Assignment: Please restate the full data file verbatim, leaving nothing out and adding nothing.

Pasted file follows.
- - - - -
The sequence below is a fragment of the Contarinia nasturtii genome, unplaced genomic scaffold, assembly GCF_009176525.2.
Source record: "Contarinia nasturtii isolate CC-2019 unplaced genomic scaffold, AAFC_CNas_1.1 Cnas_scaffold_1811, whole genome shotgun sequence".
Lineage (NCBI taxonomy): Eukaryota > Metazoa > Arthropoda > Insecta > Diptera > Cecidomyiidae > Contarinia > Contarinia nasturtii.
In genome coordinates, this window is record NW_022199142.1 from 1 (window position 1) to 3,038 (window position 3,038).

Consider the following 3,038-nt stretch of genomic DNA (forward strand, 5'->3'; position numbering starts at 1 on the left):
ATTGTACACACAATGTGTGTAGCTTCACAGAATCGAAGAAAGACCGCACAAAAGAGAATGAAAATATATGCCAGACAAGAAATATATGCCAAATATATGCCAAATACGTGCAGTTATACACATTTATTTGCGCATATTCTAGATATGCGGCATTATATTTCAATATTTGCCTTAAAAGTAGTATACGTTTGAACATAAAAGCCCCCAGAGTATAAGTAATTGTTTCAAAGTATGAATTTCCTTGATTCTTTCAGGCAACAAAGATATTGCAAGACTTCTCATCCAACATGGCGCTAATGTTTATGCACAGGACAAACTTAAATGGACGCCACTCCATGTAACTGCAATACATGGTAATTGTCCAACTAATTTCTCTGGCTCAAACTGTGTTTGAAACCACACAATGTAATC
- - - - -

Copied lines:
The sequence below is a fragment of the Contarinia nasturtii genome, unplaced genomic scaffold, assembly GCF_009176525.2.
Source record: "Contarinia nasturtii isolate CC-2019 unplaced genomic scaffold, AAFC_CNas_1.1 Cnas_scaffold_1811, whole genome shotgun sequence".
Lineage (NCBI taxonomy): Eukaryota > Metazoa > Arthropoda > Insecta > Diptera > Cecidomyiidae > Contarinia > Contarinia nasturtii.
In genome coordinates, this window is record NW_022199142.1 from 1 (window position 1) to 3,038 (window position 3,038).

Consider the following 3,038-nt stretch of genomic DNA (forward strand, 5'->3'; position numbering starts at 1 on the left):
ATTGTACACACAATGTGTGTAGCTTCACAGAATCGAAGAAAGACCGCACAAAAGAGAATGAAAATATATGCCAGACAAGAAATATATGCCAAATATATGCCAAATACGTGCAGTTATACACATTTATTTGCGCATATTCTAGATATGCGGCATTATATTTCAATATTTGCCTTAAAAGTAGTATACGTTTGAACATAAAAGCCCCCAGAGTATAAGTAATTGTTTCAAAGTATGAATTTCCTTGATTCTTTCAGGCAACAAAGATATTGCAAGACTTCTCATCCAACATGGCGCTAATGTTTATGCACAGGACAAACTTAAATGGACGCCACTCCATGTAACTGCAATACATGGTAATTGTCCAACTAATTTCTCTGGCTCAAACTGTGTTTGAAACCACACAATGTAATC